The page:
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Public airs concerns following Croda plant leak

Sophia Schmidt
Delaware Public Media

DNREC and other state agencies held a meeting Thursday to address public concerns about last month's chemical leak at a manufacturing site near the Delaware Memorial Bridge in New Castle.


Croda’s Atlas Point surfactant plant released 2,600 pounds of ethylene oxide, a flammable gas, on Nov. 25. The Delaware Memorial Bridge closed temporarily as a result. Company officials say more than one million gallons of water were used in an attempt to dissolve the release. They blame the leak on an incorrect gasket installed during construction.

The part of the operation where the leak occurred has remained closed since the event.

“We truly are very, very sorry for what happened,” said Bob Stewart, Croda’s managing director of operations for North America. “We know we created a lot of stress for people that night.”

Questions from citizens at Thursday’s meeting centered largely on a desire for more communication from state officials during and after the event.

A.J. Shall, director of the Delaware Emergency Management Agency, says nearby residents were alerted by a “reverse 911” system, which called area landlines twice. Less than half of households contacted through this system were reached.

Larry Lambert of Delaware Concerned Residents for Environmental Justice has family that lives near the Croda plant.

“You were struggling with getting the information to more residents because enough people didn’t register their phone numbers?" said Lambert. "When an amber alert goes out, it hits my cell phone, it hits all of our cell phones. When there's a storm in the area, it hits my cell phone ... It is imperative that you take the steps necessary to tap into the same resources and tools that the weatherman uses and that the people that do Amber alerts use.”


Shall says Emergency Managment does possess that technology, but that sending an alert through cell towers would have alerted more people than the agency deemed necessary.

"Aren't we better safe than sorry?" said Lambert. 

According to the Agency for Toxic Substances and Disease Registry, ethylene oxide can cause irritation to lungs and damage to brain and nerves. It is categorized as a cancer-causing substance by the National Cancer Institute.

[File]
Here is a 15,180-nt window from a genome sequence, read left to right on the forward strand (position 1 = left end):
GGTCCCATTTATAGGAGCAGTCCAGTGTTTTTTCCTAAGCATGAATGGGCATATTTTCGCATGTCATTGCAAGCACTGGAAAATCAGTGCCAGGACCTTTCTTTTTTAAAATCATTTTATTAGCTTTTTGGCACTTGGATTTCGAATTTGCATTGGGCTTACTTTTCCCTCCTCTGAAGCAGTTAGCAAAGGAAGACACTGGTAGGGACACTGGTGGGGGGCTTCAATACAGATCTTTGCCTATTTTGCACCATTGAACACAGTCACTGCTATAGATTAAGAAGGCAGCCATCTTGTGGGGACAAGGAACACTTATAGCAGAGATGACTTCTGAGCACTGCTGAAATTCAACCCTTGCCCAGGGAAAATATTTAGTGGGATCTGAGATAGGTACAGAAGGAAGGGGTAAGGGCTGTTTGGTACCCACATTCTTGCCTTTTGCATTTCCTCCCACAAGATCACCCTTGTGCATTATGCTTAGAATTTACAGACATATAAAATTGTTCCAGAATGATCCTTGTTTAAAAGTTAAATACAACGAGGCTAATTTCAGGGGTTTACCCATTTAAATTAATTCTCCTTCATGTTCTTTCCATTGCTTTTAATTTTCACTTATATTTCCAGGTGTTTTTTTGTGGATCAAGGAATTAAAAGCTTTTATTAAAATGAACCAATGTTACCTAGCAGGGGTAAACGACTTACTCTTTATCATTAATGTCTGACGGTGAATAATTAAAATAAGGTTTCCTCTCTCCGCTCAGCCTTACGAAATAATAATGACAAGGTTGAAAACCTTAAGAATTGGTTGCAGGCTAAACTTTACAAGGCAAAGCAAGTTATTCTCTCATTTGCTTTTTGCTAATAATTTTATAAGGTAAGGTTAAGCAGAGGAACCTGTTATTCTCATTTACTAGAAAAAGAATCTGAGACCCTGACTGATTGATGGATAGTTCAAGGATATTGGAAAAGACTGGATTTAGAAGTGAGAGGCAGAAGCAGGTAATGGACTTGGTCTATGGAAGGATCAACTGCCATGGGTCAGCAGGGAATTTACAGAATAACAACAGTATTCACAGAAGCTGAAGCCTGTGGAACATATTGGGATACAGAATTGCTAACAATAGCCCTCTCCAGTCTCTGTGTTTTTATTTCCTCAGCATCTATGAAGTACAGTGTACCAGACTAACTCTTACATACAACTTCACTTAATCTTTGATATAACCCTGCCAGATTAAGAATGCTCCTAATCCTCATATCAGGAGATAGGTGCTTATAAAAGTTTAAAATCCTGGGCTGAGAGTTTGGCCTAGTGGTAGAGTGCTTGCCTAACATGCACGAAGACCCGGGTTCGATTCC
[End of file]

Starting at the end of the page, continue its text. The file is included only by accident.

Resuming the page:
DNREC Secretary Shawn Garvin says that an investigation into the event is still ongoing. He says the state agency is looking into the cause of the leak, how it could have been prevented, the amount of chemical released, any environmental impacts and whether there is a need for remediation.

Garvin characterized lasting impacts of the leak as unlikely, because the gas breaks down rapidly in the environment. He said the agency will study whether soil remediation near the plant is necessary, as runoff from the water used to mitigate the leak was largely uncontained.


Some residents requested that DNREC test Charter School of New Castle for any lingering traces of the chemical. The school sits roughly 4000 feet away from the Croda plant, according to Google Maps.


Croda officials say the community was not at risk during the release.


They note the plant will not resume operation until investigations by the company and DNREC are complete.


“We will restart the plant when we feel comfortable and DNREC feels comfortable that we’ve done everything we can to make sure this never happens again,” said Stewart.


Some residents would prefer the plant never starts back up.


Bill Dunn of the New Castle County Civic League argues it should not have been permitted near residences and the Delaware Memorial Bridge in the first place.


“Ethylene oxide is explosive. It's not just flammable. If it ignites, it’s like a bomb," said Dunn.


DNREC's Garvin says the agency cannot revoke a permit as long as the operation still meets requirements.


“When certain spills, certain chemical leaks happen, there should be some sort of monitoring, and reevaluation and review of that facility," said Penny Dryden of Delaware Concerned Residents for Environmental Justice.


Several community members talked about the cumulative impacts from industry that residents of the Route 9 corridor bear.


"Us being here shows that we're above the quota over here. We've reached the limit. So at some point it's time to cut off new permits being accepted for heavy industrial in this area," said Lambert. 

The part of the plant where the leak occurred began operation in August, according to officials. Croda has operated at the Atlas Point site since 1937 and has been handling ethylene oxide there since 1940.


This story has been updated.



Sophia Schmidt is a Delaware native. She comes to Delaware Public Media from NPR’s Weekend Edition in Washington, DC, where she produced arts, politics, science and culture interviews. She previously wrote about education and environment for The Berkshire Eagle in Pittsfield, MA. She graduated from Williams College, where she studied environmental policy and biology, and covered environmental events and local renewable energy for the college paper.